Recentlyon the Kigali in the Morning show, we had a discussion on when is the right age for one to leave their parents’ home and live on their own. This is normally a sensitive subject, like many other subjects considered personal. I have a friend who has done well for himself.
He has 10 children, some live abroad and a few others stay with him in his 10-bedroom mansion. He has regularly had conversations with his children and reminds them that what they see and currently live on is his; he inherited nothing from his parents and so his children will inherit nothing from him. As soon as he is done paying college or university fees for any of his children, he sets them loose to go and discover the world and become the best they can be. Because of the constant reminder, his children worked relatively harder than most children from well-to-do families and none of them has returned home. They are always happy to leave home and go earn whatever they can from the education their parents afforded them.
What came through from the on-air discussion is that most parents in Rwanda do not allow their daughters to leave home before marriage without realising that this has more disadvantages than advantages. The fact that one lives with their parents does not stop them from doing things that are feared to be done by those who live alone, such as going out, drinking, dating and everything else. The only difference is that one retires to their parents’ home when night falls and the other to his/her own home. Unfortunately, while trying to protect the girls, the boys seem to have looked around and since nobody was looking, decided to also become beneficiaries. The result is a good number of men in their 30s continuing to live at home and enjoying the fruits of their parents’ hard labour, even when they are employed. One of the listeners blamed expectations from society and suggested that it’s better to stay with the parents instead of going out to struggle alone just to prove to society that one is independent. In my opinion, anything to do with personal growth and development should be hinged on personal initiative. We should always strive to be better people, discover more and embrace every opportunity to grow so that when our time to become parents arrives we don’t fail.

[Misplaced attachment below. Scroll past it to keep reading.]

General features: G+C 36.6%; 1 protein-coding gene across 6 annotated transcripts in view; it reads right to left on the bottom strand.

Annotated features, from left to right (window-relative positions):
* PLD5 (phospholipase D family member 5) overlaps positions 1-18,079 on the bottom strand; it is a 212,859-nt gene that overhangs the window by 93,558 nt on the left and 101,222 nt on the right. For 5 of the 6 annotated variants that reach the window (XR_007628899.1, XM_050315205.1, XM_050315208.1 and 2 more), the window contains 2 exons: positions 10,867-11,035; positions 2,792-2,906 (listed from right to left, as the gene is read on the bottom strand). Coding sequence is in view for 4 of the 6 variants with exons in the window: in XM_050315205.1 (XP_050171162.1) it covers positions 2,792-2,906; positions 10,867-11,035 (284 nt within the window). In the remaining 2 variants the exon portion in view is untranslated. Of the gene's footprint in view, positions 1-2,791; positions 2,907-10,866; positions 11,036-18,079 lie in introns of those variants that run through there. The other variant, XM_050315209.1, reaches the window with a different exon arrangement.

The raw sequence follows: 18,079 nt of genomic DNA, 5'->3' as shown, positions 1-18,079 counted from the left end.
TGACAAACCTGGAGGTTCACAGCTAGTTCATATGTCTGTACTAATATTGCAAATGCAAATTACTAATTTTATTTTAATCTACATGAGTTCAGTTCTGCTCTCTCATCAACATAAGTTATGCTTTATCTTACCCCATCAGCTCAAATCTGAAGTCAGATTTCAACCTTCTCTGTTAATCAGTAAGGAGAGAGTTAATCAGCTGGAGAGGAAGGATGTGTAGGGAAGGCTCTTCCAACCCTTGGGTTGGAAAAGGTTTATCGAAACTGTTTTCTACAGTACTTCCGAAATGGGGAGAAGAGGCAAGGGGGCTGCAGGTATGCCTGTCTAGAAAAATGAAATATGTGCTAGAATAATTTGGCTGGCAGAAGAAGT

I come from a very liberal family and for that I am thankful. Being the first born, I had to leave home early to ensure a better life for myself and my people. Having left home in my early 20s there’s nothing about life I have not experienced; I know what it means to have and not to have. My life has not been devoid of mistakes, but for every one of those mistakes there was a great lesson learnt that prepared me for the future. The fact that I have had to earn and spend my money, including paying some of my school fees, has made me a better finance manager. There is always enough to take me through the day and share with the ones I care about. When I borrow I make sure I pay back. Living alone teaches one about life in ways parental cushioning never will. I look back today and there are things my siblings and I would never have achieved if I had stayed home longer. Therefore, when faced with the choice to leave or to stay, I say go with the one that encourages independence and growth.
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